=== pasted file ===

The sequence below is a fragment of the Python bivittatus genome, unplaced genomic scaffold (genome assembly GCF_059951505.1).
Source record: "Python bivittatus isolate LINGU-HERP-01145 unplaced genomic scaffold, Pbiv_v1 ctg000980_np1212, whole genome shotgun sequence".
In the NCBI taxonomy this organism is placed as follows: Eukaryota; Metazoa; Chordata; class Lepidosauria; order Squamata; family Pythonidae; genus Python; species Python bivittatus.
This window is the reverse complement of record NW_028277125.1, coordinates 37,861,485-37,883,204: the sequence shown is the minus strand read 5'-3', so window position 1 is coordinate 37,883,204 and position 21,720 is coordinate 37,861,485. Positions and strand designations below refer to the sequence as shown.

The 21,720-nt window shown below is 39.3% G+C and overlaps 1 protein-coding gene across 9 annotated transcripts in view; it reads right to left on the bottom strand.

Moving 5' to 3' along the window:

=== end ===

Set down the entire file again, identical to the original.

The sequence below is a fragment of the Python bivittatus genome, unplaced genomic scaffold (genome assembly GCF_059951505.1).
Source record: "Python bivittatus isolate LINGU-HERP-01145 unplaced genomic scaffold, Pbiv_v1 ctg000980_np1212, whole genome shotgun sequence".
In the NCBI taxonomy this organism is placed as follows: Eukaryota; Metazoa; Chordata; class Lepidosauria; order Squamata; family Pythonidae; genus Python; species Python bivittatus.
This window is the reverse complement of record NW_028277125.1, coordinates 37,861,485-37,883,204: the sequence shown is the minus strand read 5'-3', so window position 1 is coordinate 37,883,204 and position 21,720 is coordinate 37,861,485. Positions and strand designations below refer to the sequence as shown.

The 21,720-nt window shown below is 39.3% G+C and overlaps 1 protein-coding gene across 9 annotated transcripts in view; it reads right to left on the bottom strand.

Moving 5' to 3' along the window: